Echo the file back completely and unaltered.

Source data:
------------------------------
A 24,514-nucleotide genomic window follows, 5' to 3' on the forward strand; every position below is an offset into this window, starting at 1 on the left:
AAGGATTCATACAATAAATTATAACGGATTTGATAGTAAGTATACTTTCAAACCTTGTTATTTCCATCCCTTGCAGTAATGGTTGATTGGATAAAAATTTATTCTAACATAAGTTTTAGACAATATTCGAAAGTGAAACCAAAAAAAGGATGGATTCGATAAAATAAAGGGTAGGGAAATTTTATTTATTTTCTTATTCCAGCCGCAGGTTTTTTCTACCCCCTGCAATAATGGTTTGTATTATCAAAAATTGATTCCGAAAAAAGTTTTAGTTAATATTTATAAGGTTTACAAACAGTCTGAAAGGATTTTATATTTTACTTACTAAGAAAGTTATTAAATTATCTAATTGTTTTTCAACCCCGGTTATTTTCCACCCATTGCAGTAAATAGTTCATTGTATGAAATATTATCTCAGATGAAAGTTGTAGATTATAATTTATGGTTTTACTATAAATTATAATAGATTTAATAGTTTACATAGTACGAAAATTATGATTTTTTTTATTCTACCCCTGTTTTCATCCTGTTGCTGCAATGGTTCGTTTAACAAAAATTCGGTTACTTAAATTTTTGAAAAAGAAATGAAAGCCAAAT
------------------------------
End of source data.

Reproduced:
A 24,514-nucleotide genomic window follows, 5' to 3' on the forward strand; every position below is an offset into this window, starting at 1 on the left:
AAGGATTCATACAATAAATTATAACGGATTTGATAGTAAGTATACTTTCAAACCTTGTTATTTCCATCCCTTGCAGTAATGGTTGATTGGATAAAAATTTATTCTAACATAAGTTTTAGACAATATTCGAAAGTGAAACCAAAAAAAGGATGGATTCGATAAAATAAAGGGTAGGGAAATTTTATTTATTTTCTTATTCCAGCCGCAGGTTTTTTCTACCCCCTGCAATAATGGTTTGTATTATCAAAAATTGATTCCGAAAAAAGTTTTAGTTAATATTTATAAGGTTTACAAACAGTCTGAAAGGATTTTATATTTTACTTACTAAGAAAGTTATTAAATTATCTAATTGTTTTTCAACCCCGGTTATTTTCCACCCATTGCAGTAAATAGTTCATTGTATGAAATATTATCTCAGATGAAAGTTGTAGATTATAATTTATGGTTTTACTATAAATTATAATAGATTTAATAGTTTACATAGTACGAAAATTATGATTTTTTTTATTCTACCCCTGTTTTCATCCTGTTGCTGCAATGGTTCGTTTAACAAAAATTCGGTTACTTAAATTTTTGAAAAAGAAATGAAAGCCAAAT